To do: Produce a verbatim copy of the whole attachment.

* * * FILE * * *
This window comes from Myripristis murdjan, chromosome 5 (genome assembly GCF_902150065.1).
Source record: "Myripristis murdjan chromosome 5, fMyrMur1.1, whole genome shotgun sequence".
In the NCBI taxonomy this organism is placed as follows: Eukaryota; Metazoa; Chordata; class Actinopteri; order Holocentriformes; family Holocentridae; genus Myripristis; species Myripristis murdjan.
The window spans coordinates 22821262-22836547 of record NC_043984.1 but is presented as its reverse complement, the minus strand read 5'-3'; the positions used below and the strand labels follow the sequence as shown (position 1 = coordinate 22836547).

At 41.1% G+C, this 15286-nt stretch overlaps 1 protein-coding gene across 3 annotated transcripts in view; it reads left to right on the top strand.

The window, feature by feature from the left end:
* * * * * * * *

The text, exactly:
This window comes from Myripristis murdjan, chromosome 5 (genome assembly GCF_902150065.1).
Source record: "Myripristis murdjan chromosome 5, fMyrMur1.1, whole genome shotgun sequence".
In the NCBI taxonomy this organism is placed as follows: Eukaryota; Metazoa; Chordata; class Actinopteri; order Holocentriformes; family Holocentridae; genus Myripristis; species Myripristis murdjan.
The window spans coordinates 22821262-22836547 of record NC_043984.1 but is presented as its reverse complement, the minus strand read 5'-3'; the positions used below and the strand labels follow the sequence as shown (position 1 = coordinate 22836547).

At 41.1% G+C, this 15286-nt stretch overlaps 1 protein-coding gene across 3 annotated transcripts in view; it reads left to right on the top strand.

The window, feature by feature from the left end: